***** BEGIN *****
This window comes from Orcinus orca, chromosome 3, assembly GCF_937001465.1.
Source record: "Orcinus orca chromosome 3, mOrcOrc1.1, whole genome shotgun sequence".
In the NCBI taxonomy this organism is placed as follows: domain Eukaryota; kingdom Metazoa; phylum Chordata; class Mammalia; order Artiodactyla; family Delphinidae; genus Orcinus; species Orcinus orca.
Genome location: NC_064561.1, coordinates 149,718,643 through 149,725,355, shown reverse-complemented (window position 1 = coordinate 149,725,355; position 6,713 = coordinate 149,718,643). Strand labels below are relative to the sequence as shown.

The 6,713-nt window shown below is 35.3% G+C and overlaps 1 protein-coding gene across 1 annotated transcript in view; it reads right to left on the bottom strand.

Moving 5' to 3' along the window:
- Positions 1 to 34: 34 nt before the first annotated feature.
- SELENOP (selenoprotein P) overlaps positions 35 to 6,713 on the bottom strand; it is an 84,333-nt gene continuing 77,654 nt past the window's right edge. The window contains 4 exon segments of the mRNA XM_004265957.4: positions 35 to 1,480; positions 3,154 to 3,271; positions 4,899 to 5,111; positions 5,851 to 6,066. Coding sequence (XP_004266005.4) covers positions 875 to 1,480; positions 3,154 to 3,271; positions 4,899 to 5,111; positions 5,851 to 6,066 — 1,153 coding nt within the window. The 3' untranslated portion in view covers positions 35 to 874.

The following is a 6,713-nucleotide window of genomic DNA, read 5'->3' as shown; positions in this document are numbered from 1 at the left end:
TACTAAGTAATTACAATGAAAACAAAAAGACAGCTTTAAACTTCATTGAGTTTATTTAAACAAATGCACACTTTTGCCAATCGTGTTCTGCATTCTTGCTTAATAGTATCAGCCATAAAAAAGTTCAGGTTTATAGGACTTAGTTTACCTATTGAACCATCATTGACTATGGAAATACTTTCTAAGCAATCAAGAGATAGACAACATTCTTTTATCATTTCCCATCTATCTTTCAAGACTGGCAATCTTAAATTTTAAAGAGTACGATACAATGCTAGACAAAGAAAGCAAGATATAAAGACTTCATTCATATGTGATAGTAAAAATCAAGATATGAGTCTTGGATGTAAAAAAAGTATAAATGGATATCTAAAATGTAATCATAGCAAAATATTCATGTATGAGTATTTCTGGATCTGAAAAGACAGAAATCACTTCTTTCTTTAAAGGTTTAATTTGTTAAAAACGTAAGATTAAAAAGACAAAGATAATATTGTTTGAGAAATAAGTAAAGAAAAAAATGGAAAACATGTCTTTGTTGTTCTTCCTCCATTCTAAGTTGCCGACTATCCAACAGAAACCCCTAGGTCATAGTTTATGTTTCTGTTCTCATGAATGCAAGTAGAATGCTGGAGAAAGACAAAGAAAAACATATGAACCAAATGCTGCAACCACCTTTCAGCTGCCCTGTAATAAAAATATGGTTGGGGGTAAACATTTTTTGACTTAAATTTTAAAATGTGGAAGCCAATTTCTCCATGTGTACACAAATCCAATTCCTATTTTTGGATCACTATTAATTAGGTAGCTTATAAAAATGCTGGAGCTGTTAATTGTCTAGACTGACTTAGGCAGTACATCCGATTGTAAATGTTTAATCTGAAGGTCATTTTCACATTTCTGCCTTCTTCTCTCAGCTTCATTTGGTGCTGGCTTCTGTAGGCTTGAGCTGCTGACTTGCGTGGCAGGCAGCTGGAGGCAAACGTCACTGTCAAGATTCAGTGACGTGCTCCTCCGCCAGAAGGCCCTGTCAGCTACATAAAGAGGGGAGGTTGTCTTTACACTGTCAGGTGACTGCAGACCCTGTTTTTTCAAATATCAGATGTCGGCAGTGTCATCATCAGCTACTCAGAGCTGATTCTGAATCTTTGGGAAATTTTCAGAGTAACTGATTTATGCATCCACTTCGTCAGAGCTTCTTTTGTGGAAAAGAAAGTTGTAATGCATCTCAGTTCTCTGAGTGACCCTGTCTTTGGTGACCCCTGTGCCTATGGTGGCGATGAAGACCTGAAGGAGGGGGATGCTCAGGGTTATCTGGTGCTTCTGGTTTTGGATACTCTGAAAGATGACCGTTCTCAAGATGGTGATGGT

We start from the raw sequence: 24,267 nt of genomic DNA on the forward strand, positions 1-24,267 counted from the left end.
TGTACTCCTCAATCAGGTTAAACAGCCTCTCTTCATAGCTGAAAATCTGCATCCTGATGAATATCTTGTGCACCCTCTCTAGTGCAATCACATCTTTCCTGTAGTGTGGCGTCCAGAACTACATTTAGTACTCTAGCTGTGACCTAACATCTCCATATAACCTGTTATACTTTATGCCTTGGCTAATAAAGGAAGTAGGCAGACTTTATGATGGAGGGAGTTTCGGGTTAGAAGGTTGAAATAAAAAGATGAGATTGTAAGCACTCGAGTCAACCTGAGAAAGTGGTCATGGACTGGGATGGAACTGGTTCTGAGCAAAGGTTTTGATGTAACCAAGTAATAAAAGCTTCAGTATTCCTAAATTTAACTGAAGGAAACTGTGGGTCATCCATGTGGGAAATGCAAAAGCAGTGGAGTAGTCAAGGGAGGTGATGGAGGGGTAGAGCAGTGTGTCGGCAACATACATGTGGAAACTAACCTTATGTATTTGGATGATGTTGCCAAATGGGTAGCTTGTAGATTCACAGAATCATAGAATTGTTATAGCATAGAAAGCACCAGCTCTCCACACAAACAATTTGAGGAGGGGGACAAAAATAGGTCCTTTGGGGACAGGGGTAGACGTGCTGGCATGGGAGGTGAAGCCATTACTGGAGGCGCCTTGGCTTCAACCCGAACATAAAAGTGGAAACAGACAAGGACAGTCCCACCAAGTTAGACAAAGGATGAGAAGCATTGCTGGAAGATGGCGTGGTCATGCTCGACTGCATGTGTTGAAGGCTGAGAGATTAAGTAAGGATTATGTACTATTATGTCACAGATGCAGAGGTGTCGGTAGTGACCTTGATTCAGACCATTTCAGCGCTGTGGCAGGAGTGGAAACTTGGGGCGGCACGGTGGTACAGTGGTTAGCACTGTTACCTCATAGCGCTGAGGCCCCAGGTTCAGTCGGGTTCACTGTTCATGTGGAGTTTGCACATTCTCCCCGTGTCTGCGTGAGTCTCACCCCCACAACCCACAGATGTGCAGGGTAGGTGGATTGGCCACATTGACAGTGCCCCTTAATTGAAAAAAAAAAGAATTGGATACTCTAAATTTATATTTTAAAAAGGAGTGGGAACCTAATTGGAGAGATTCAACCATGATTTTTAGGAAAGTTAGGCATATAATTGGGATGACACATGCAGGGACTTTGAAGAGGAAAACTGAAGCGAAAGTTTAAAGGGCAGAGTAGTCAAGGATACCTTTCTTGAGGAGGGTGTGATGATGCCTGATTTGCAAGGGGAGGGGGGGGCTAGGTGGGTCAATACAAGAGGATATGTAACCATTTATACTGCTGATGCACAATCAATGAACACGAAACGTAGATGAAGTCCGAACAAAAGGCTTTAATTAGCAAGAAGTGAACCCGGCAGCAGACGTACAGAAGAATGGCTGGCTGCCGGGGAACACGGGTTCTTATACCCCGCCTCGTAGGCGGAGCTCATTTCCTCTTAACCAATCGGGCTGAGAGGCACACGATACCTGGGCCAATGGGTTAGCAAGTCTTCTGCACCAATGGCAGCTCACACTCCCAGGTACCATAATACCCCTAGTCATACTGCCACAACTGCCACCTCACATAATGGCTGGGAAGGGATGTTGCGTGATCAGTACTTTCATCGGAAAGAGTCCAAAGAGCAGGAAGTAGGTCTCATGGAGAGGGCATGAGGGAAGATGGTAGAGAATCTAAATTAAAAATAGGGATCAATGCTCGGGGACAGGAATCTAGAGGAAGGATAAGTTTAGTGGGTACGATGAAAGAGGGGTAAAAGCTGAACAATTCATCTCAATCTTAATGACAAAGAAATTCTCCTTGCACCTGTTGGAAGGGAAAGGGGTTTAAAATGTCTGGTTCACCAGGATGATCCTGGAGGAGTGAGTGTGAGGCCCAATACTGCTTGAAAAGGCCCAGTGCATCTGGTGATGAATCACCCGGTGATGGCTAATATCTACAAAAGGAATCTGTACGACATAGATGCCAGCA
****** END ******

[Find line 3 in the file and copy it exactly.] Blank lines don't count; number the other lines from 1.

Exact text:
In the NCBI taxonomy this organism is placed as follows: domain Eukaryota; kingdom Metazoa; phylum Chordata; class Mammalia; order Artiodactyla; family Delphinidae; genus Orcinus; species Orcinus orca.